I am not going to apologize. I am going to explain. It certainly isn't because I expect to persuade anyone into parting with $90,000 for an automobile that I take up the subject of Mercedes-Benz's CL500 touring coupe. It goes without saying that 99 percent of the folks reading (and writing) this are categorically unable to spend that much on a car. Of the remaining one percent who can afford to, half of them are too calculating to do such a thing while the other half will blithely fork out for this very conspicuously consuming showpiece in spite of anything I have to say.
I happen to believe, however, that there is a role for the elite in our world, and it is primarily to establish benchmarks or standards of achievement. I also happen to believe that "elite" is not automatically synonymous with "best" when, in fact, elite more accurately signifies rare sophistication. Among autos, the CL500 is undoubtedly rare and inarguably sophisticated. Regardless of pocketbook, any auto enthusiast will benefit from an experience of driving the CL, because ever after he or she will know how well every other vehicle measures up to the CL's lofty standard. Moreover, he or she will know how fleeting, even impossible, it is to be the very best at anything.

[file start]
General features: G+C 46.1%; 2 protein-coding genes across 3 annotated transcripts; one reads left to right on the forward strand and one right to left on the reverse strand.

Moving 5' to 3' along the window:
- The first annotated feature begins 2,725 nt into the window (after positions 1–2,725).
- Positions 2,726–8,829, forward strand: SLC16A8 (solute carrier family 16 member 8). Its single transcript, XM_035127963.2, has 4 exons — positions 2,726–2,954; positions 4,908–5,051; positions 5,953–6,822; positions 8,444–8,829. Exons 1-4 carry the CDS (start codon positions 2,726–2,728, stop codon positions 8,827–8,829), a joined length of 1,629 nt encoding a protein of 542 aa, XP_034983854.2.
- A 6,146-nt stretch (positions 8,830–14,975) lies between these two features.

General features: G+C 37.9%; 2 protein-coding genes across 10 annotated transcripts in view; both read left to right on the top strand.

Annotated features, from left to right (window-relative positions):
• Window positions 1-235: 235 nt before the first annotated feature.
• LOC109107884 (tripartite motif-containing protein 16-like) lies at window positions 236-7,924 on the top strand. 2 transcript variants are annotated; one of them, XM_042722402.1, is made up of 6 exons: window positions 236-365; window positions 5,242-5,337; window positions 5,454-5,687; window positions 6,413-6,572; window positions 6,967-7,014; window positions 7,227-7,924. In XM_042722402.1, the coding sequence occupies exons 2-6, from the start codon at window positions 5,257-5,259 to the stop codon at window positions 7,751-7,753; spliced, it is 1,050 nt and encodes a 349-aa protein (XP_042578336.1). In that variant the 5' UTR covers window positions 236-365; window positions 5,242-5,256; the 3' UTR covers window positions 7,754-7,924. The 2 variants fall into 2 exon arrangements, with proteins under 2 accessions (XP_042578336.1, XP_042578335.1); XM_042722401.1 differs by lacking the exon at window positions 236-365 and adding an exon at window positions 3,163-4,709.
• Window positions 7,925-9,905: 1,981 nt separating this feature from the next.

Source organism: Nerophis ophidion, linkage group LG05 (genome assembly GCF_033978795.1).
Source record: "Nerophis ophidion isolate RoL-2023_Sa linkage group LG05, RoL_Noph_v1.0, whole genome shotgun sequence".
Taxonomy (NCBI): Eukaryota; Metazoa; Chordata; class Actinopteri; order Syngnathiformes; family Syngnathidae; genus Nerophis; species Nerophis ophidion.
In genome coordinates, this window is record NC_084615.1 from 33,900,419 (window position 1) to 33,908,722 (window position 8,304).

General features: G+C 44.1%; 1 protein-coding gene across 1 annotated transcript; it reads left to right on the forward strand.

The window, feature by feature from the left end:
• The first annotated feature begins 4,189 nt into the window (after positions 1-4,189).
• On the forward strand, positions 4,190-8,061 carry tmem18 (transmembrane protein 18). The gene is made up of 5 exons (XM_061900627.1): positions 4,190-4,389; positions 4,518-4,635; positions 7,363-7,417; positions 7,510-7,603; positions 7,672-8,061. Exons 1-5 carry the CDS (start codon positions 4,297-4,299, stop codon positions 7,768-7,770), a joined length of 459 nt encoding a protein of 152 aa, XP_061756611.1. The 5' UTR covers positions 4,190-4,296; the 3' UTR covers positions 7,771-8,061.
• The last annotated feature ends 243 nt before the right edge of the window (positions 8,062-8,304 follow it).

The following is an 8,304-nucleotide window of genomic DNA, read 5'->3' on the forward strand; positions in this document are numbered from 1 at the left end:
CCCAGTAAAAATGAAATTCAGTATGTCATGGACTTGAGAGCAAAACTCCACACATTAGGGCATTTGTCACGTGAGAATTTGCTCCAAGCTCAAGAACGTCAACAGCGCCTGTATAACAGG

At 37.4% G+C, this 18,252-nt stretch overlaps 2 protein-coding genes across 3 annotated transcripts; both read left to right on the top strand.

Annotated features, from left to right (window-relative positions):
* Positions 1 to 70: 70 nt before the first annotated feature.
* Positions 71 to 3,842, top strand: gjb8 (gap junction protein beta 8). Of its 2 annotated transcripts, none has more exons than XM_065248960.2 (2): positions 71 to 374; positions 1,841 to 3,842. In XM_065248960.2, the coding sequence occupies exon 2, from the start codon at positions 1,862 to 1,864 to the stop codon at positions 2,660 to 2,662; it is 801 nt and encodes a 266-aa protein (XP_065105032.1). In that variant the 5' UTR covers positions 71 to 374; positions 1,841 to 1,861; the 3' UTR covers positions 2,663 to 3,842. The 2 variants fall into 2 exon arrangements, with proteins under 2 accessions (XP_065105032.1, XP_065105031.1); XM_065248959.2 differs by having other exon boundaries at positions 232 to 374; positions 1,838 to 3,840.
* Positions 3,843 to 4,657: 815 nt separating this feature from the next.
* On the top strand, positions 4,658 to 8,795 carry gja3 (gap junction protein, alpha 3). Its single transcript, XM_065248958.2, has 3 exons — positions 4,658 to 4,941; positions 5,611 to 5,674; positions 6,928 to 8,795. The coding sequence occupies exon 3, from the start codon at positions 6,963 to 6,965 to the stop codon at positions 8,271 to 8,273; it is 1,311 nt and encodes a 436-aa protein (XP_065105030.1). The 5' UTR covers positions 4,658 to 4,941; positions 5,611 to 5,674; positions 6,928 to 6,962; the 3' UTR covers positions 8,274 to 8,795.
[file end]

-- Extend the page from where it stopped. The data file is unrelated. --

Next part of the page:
Not that Mercedes-Benz hasn't tried exceptionally hard to make its CL-Class coupe the best in the world. Actually, there are three of them: the CL500 deploys a 5.0-liter V-8; the CL55 uses the same V-8 with a bit longer piston-stroke to displace 5.5 liters; and the 2001 CL600 debuts a stunning new V-12 that displaces 5.8 liters. Horsepower figures range from 302 to 354 to 362, respectively. Base prices likewise jump from $87,500 to $99,500 to $117,200, giving the CL500 a dubious opportunity to claim "entry level" status in such august company.